Robert Kisteleki

Non-Public Measurements in RIPE Atlas

Robert Kisteleki
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"Non-public measurements" is a feature of RIPE Atlas that allows users to use the infrastructure to measure things while not sharing those results with the public. Is that still a useful feature? Should it exist in the future? Please take the polls.

First of all, some history behind this topic. We recognise that there have been discussions about the topic before, including  a previous RIPE Labs article , which triggered a  discussion on our mailing list . At that time, the conclusion was that there should be no changes in policy, so we kept to the "status quo". However, since that was almost three years ago, it may be worthwhile to revisit and re-evaluate the topic in light of the current situation.

We define a non-public measurement as one that behaves exactly like any other measurement from the specification and execution point of view, except that it's not shown in the list of known measurements, and the results delivered are only available to the user who specified the measurement. A minor exception to this is that the hosts of probes that are involved in these measurements can also know about the existence of such measurements, because they have a right to know what their probes actually do.

A few statistics about the proportion of non-public measurements, as of 12 October 2016:

  • Since the start of RIPE Atlas: 5.8%, from 1,758 different users
  • Since 1 January 2016: 2.9%, from 33 different users
  • Since 1 August 2016: 0.03%, from 5 different users

A different perspective on the same topic: in the past 12 months, 0.3% of our active users used non-public measurements at least once (the distribution is far from balanced). These numbers illustrate that this option is sparsely used though they are "paid by all", and was one of the top reasons that made us want to re-evaluate the need for the feature.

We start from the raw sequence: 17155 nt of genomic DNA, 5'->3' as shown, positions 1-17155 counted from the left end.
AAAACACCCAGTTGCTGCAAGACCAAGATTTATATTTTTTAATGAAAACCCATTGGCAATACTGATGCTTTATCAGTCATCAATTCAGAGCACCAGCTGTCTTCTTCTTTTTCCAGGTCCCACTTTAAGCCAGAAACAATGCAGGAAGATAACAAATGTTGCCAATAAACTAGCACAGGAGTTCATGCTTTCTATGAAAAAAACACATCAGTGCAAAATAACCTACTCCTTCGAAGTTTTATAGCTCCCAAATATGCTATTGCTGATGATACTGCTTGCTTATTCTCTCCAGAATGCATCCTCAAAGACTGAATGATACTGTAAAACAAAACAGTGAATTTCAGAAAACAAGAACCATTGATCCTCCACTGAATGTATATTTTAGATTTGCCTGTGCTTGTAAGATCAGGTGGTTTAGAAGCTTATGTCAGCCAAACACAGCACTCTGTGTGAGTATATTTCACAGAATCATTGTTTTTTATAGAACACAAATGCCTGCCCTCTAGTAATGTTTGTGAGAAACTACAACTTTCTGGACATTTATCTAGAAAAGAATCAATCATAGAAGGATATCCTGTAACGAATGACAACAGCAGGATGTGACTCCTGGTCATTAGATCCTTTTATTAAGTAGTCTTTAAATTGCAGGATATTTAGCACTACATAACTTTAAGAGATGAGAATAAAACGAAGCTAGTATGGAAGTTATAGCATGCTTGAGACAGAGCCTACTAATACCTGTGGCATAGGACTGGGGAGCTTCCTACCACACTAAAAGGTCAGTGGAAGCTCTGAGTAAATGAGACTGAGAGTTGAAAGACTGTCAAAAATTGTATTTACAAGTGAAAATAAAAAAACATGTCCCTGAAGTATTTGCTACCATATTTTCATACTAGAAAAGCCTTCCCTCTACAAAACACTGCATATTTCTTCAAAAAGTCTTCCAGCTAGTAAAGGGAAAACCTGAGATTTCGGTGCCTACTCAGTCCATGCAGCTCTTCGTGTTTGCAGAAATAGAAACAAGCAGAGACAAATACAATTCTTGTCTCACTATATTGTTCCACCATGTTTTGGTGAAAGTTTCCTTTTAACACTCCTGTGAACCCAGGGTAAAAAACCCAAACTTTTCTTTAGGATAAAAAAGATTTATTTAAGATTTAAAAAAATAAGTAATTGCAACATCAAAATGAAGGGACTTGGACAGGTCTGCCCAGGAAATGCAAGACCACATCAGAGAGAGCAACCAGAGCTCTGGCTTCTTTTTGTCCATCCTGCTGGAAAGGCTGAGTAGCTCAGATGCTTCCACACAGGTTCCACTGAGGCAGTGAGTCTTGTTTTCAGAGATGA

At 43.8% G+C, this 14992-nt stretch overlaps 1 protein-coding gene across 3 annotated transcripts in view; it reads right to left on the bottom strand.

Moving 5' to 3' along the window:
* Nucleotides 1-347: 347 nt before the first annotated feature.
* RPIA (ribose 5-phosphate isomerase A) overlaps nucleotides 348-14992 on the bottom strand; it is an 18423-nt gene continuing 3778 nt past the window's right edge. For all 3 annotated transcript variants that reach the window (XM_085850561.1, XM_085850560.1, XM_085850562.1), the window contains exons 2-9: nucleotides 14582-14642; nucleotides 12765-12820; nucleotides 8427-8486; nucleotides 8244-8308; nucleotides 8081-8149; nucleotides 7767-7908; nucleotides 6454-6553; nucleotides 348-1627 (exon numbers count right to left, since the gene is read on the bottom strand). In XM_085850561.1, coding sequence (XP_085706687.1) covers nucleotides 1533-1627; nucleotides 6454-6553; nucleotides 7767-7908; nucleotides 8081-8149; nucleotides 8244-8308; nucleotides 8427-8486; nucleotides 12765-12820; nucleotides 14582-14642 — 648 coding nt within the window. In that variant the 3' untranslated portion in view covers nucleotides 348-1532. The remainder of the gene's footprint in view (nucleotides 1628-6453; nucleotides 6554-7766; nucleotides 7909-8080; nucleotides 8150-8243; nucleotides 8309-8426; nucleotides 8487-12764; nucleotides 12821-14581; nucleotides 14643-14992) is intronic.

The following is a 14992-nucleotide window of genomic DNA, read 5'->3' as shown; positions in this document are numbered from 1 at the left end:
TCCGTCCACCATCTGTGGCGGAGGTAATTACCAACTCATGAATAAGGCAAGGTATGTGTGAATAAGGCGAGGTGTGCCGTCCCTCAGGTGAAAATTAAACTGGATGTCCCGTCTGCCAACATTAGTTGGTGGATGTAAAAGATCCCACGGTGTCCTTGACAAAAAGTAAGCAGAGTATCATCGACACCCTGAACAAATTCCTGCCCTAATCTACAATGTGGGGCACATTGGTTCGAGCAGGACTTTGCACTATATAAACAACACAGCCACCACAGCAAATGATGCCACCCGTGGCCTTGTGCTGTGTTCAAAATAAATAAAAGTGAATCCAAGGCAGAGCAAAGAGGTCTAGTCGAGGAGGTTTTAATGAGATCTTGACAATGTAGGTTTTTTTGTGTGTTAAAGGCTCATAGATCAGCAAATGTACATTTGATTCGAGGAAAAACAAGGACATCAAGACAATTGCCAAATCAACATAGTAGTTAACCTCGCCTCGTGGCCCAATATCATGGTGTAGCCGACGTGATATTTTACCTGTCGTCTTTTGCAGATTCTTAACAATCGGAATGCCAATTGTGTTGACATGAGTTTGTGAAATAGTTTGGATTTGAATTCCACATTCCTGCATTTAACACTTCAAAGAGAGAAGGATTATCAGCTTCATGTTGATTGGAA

There are two underlying reasons for these numbers. One is that for a while now the user interface does not facilitate the creation of non-public measurements, whereas the API still allows it. The idea behind this is to encourage public measurements as much as possible while still allowing non-public ones for people who "really need" them. The other reason is that measurement campaigns are unpredictable; every now and then we see a batch of non-public measurements scheduled, which skews statistics; it's entirely possible that tomorrow we'll have 90% of new measurements specified as non-public.

It's clear that some users prefer to have the ability to execute non-public measurements. There are various reasons for this, some of which were already mentioned in previous discussions. For example, some operators would want to test reachability between two endpoints, and while they can use RIPE Atlas to measure, they consider the existence of these measurements and their results non-shareable. Another reason could be to test an upcoming network or server before it is officially available, since publishing such measurements would be counter-productive for the operator.

The question the RIPE Atlas team would like to ask our community is: should we continue supporting non-public measurements?